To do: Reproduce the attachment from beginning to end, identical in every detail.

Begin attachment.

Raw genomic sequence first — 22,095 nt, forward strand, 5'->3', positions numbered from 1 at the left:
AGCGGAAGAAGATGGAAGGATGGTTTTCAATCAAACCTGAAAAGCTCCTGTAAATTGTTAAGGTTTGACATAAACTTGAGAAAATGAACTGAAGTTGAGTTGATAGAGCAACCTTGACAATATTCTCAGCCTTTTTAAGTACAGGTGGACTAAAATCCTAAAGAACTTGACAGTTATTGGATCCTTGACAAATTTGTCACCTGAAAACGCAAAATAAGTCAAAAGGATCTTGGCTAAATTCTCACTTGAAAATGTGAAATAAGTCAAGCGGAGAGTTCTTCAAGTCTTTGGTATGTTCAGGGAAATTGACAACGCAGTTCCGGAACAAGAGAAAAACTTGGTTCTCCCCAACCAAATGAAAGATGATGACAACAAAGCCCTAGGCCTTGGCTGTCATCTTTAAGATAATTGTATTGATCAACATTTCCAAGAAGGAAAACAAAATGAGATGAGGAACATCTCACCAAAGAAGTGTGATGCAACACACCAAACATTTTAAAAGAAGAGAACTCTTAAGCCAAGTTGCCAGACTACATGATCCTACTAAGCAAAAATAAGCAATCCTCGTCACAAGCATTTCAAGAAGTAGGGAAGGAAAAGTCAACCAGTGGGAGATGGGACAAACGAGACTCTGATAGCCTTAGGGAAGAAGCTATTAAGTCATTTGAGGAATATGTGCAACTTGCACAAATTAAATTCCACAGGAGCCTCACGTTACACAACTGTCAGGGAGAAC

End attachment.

Raw genomic sequence first — 22,095 nt, forward strand, 5'->3', positions numbered from 1 at the left:
AGCGGAAGAAGATGGAAGGATGGTTTTCAATCAAACCTGAAAAGCTCCTGTAAATTGTTAAGGTTTGACATAAACTTGAGAAAATGAACTGAAGTTGAGTTGATAGAGCAACCTTGACAATATTCTCAGCCTTTTTAAGTACAGGTGGACTAAAATCCTAAAGAACTTGACAGTTATTGGATCCTTGACAAATTTGTCACCTGAAAACGCAAAATAAGTCAAAAGGATCTTGGCTAAATTCTCACTTGAAAATGTGAAATAAGTCAAGCGGAGAGTTCTTCAAGTCTTTGGTATGTTCAGGGAAATTGACAACGCAGTTCCGGAACAAGAGAAAAACTTGGTTCTCCCCAACCAAATGAAAGATGATGACAACAAAGCCCTAGGCCTTGGCTGTCATCTTTAAGATAATTGTATTGATCAACATTTCCAAGAAGGAAAACAAAATGAGATGAGGAACATCTCACCAAAGAAGTGTGATGCAACACACCAAACATTTTAAAAGAAGAGAACTCTTAAGCCAAGTTGCCAGACTACATGATCCTACTAAGCAAAAATAAGCAATCCTCGTCACAAGCATTTCAAGAAGTAGGGAAGGAAAAGTCAACCAGTGGGAGATGGGACAAACGAGACTCTGATAGCCTTAGGGAAGAAGCTATTAAGTCATTTGAGGAATATGTGCAACTTGCACAAATTAAATTCCACAGGAGCCTCACGTTACACAACTGTCAGGGAGAAC